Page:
Music blaring across the grassy expanse guided me to the entrance where I handed over $5 and was welcomed by a gentleman in white tails and top hat. This rather natty attire was somewhat marred by the white shorts but I gave full points for his well-turned calves – wasn’t that how men were judged back in the days of doublets and hose?

It was my first time at donkey races though I consider myself a keen supporter of mutton busting – that popular event at the Houston Livestock Show and Rodeo wherein small children straddle a sheep and cling to the surprisingly greasy wool in the hopes of staying aboard until the finish line. But I digress, and I am not in Houston.

I am on St Croix, the delightful, beautiful and verdant ‘big’ sister of the US Virgin Islands. 

Donkey racing I have learned was introduced in the 1960s, perhaps to pay homage to the simple ass who was once a common mode of transport. Like most stories from this wonderful island it is rather a convoluted one – we thrive on story telling here so, to copy a rather hideous phrase much in use at the moment, please bear with me a moment while I explain.

Donkey racing was started by a group of gentlemen whose habit it was to mass at a local shop to discuss matters of low, or high, importance of any given day. Politics and politicians are always good fodder for a gossip because we all know we could do better if only they would listen to the people they are meant to represent. Here I go again, off on a tangent – Crucian eloquence must be rubbing off on me. In any event, and I’m not sure of the date, one of aforementioned gentleman, a chap named Minard Jones, decided to open a bar at which his pals could lubricate their vocal chords. This group of snappy dressers marched in a parade – we do love parades here – sometime in the 1950s in top hats and tails, and forever after have been known as Gentlemen of Jones, no doubt in honour of their pal Minard. Over the years these gentlemen have become active in various community events on St Croix, which brings us rather neatly back to the donkey races.

We run at our own special pace on this island – Crucian Time and anyway it was Sunday afternoon, and no one hurries on a Sunday, least of all donkeys. They, the donkeys, were corralled in pens at the base of a gentle slope – surprisingly not a bray amongst them. Clustered around were various people carrying bridles though saddles were not to be seen. My interest perked up. This would be entertaining, and no doubt authentic to their beginnings as a means of getting around back in the day.

First up were the children, six of them in a range of heights with one youngster’s legs dangling almost to the ground. A donkey, unimpressed, reared up sending his rider ignominiously to the turf before the red flag had even dropped but the boy ruled the day and mounted once again. The children were led around the track by volunteer runners, or haulers, depending on the donkeys’ willingness to budge. Some of those astride grabbed the reins, others grabbed the mane, with one tiny tike in a sundress and boots who, once lifted aboard, inched her way over the withers and clung to the bridle itself. Smart move, and as they pelted past, her curls streaming behind her, I could see she was a regular on the donkey circuit. Others were not as graceful on their steeds, slipping around bare bellies until the fortunately soft grass became an inevitable and inelegant end.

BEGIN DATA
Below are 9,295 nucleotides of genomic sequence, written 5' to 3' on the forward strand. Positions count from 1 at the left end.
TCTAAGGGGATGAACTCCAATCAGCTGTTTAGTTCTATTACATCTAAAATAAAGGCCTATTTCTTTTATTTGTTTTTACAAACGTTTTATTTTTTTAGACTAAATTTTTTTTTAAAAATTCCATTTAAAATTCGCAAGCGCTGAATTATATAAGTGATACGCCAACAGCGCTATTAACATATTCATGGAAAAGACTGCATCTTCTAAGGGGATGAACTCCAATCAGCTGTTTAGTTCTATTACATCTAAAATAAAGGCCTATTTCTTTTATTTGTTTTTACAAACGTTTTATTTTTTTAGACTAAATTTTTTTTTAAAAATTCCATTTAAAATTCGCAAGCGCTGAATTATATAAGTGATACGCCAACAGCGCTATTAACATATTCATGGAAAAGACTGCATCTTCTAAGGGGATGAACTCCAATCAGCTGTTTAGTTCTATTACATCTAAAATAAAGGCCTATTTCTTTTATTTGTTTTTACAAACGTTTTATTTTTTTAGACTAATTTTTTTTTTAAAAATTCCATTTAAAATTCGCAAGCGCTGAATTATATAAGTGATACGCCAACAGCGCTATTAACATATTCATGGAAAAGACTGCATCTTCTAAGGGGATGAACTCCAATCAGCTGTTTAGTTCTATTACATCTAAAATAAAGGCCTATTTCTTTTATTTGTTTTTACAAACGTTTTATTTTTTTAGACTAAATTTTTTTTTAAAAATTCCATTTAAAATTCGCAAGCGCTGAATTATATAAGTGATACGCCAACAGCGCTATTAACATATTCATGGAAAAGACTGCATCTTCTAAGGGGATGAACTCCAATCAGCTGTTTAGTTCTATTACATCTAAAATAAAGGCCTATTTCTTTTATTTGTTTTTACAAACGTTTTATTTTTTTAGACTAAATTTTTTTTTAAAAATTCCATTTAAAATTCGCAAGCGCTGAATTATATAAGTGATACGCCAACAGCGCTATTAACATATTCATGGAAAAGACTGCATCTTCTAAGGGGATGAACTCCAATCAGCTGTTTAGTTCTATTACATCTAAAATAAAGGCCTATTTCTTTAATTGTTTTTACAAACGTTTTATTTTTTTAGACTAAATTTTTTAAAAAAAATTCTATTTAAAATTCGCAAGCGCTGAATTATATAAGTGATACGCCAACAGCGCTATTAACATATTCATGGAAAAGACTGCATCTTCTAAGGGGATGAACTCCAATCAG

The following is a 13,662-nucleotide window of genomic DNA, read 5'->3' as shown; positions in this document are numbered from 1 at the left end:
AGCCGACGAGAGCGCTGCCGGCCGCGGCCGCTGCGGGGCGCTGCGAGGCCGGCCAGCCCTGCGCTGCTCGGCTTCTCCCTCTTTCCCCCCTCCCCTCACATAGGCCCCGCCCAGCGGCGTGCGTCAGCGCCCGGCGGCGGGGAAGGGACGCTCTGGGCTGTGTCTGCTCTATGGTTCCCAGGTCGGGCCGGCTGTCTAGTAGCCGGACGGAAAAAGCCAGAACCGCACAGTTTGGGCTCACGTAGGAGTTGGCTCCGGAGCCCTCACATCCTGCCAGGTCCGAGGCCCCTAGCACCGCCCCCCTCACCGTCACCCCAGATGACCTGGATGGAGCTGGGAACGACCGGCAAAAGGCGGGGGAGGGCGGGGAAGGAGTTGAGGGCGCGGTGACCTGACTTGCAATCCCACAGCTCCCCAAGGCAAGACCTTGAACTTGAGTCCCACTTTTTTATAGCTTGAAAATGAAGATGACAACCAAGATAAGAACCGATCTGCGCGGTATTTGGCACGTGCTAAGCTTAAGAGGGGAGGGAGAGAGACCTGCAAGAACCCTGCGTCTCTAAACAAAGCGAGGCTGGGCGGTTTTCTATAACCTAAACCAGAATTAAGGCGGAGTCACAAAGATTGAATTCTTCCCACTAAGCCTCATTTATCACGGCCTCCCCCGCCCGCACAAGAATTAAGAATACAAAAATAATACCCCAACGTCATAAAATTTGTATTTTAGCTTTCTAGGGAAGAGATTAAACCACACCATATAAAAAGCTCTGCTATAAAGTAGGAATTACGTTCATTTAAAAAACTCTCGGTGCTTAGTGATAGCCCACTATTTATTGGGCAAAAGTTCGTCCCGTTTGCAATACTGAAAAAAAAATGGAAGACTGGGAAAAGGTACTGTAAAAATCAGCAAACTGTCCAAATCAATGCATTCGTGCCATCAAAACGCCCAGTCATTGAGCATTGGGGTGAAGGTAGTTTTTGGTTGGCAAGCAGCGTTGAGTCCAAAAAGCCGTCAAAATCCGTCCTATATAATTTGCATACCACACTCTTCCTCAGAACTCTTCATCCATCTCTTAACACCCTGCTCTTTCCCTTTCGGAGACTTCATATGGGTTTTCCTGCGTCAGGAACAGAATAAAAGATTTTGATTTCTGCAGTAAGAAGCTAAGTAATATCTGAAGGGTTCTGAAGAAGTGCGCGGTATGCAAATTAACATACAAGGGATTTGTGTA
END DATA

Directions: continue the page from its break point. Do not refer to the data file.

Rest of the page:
Watching lightweights on the backs of animals known for their recalcitrant nature was amusing, if a little nerve-wracking for the mothers I’m sure. Next up though were the men. Six stalwarts prepared to make an ass of themselves. Men ranging in size from slim to not-so-slim provoked a different sentiment. Pity for the donkeys and a sincere hope they found the energy to buck, or at least shake their riders off. The men, being manly, were meant to race holding their own reins but some, after a number of false starts, or no starts at all, were also assisted by the hard-working volunteers. 

It is difficult, I’m sure, to stay atop a donkey uninterested in its rider’s well-being but there is nothing quite like anothers self-imposed discomfort to bring out the best in spectators. So we laughed. It was gratifying when the men slid and slithered to the ground despite iron grips and gritty determination and the crowd had no compunction in cheering the asses on, although I wasn’t entirely sure which set.